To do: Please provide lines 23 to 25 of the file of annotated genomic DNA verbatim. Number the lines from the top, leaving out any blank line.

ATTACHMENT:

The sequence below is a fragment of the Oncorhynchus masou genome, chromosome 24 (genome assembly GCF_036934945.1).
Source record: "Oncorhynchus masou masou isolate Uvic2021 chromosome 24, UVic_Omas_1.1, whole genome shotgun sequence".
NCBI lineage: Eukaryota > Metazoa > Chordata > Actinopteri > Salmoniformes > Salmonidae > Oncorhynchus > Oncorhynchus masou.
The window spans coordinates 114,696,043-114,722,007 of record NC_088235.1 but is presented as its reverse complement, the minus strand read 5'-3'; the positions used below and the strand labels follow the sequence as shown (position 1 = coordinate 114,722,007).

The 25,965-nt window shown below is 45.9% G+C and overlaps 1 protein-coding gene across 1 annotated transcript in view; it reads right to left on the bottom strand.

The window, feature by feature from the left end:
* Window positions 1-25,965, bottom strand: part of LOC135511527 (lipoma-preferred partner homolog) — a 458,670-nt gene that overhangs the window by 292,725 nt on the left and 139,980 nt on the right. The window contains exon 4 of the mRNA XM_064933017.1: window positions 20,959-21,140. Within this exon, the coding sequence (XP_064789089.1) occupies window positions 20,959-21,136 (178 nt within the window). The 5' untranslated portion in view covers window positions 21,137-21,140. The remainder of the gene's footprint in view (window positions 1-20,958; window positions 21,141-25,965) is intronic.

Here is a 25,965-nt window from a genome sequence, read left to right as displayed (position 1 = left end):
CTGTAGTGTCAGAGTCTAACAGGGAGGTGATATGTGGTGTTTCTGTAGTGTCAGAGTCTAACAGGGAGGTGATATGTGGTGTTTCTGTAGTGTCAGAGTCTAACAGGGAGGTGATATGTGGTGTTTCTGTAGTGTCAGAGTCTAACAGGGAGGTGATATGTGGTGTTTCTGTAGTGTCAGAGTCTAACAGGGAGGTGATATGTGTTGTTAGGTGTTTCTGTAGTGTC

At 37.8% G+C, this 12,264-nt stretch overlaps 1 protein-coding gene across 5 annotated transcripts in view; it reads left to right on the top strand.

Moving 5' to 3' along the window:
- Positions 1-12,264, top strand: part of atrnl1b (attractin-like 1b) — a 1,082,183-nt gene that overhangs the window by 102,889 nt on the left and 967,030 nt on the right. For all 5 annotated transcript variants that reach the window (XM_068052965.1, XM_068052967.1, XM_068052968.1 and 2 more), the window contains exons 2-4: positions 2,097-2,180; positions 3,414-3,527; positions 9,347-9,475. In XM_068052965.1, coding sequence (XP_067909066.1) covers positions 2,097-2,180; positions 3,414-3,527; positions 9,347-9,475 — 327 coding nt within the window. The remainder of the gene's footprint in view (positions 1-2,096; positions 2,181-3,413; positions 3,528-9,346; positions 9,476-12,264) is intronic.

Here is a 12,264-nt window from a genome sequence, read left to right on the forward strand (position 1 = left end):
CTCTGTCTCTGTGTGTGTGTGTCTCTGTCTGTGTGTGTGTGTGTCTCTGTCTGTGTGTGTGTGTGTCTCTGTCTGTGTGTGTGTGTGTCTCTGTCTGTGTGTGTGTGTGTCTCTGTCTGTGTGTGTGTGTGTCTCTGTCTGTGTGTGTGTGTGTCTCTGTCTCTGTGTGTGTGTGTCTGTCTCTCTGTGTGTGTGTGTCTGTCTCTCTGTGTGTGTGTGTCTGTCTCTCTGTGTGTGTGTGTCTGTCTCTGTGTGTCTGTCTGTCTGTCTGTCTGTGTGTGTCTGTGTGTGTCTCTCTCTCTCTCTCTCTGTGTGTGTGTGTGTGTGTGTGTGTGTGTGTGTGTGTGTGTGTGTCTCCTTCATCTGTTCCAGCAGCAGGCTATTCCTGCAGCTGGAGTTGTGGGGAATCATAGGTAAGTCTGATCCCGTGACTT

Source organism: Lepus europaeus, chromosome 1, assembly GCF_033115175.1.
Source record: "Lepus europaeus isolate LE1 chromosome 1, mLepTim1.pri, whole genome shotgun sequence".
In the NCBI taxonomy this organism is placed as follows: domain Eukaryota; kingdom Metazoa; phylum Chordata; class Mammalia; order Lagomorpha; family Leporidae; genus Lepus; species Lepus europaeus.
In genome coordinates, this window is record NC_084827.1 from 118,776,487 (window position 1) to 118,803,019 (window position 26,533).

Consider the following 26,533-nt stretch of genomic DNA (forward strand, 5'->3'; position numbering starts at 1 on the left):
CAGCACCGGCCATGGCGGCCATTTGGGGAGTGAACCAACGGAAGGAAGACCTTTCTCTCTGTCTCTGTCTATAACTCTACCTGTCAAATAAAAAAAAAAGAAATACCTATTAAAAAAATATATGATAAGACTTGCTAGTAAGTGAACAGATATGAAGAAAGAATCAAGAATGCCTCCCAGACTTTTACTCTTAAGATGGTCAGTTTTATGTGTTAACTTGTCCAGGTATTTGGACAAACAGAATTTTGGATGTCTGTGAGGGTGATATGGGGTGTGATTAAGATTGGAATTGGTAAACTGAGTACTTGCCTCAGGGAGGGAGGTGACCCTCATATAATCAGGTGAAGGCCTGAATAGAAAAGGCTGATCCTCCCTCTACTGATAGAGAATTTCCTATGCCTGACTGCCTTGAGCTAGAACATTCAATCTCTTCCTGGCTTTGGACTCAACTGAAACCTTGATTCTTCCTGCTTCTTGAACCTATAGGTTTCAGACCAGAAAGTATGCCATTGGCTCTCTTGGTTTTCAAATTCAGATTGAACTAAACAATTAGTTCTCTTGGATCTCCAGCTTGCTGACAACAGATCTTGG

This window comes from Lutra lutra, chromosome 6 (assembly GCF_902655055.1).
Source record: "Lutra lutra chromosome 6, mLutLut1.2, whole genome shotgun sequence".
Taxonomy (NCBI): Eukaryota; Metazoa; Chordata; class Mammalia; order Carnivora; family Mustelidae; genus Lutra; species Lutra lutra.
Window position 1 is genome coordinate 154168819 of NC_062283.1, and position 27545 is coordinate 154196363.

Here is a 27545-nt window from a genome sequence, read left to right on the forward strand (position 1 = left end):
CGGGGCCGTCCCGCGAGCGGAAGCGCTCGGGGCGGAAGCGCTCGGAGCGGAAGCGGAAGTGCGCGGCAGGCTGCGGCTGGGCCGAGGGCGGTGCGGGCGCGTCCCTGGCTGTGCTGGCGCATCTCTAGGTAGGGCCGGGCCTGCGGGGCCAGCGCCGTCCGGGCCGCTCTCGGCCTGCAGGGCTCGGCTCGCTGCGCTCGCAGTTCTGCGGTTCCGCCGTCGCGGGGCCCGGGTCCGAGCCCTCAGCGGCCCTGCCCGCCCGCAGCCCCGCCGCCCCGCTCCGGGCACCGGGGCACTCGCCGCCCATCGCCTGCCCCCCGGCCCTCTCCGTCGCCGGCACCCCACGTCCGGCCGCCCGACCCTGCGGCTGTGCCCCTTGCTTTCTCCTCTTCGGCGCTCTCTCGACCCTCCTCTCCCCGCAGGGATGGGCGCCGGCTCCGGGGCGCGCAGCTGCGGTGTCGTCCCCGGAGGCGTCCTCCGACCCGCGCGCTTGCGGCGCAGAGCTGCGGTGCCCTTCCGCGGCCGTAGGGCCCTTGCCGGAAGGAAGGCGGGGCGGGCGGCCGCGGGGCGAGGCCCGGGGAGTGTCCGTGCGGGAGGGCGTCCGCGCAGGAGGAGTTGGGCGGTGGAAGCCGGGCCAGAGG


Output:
Taxonomy (NCBI): Eukaryota; Metazoa; Chordata; class Mammalia; order Carnivora; family Mustelidae; genus Lutra; species Lutra lutra.
Window position 1 is genome coordinate 154168819 of NC_062283.1, and position 27545 is coordinate 154196363.

Here is a 27545-nt window from a genome sequence, read left to right on the forward strand (position 1 = left end):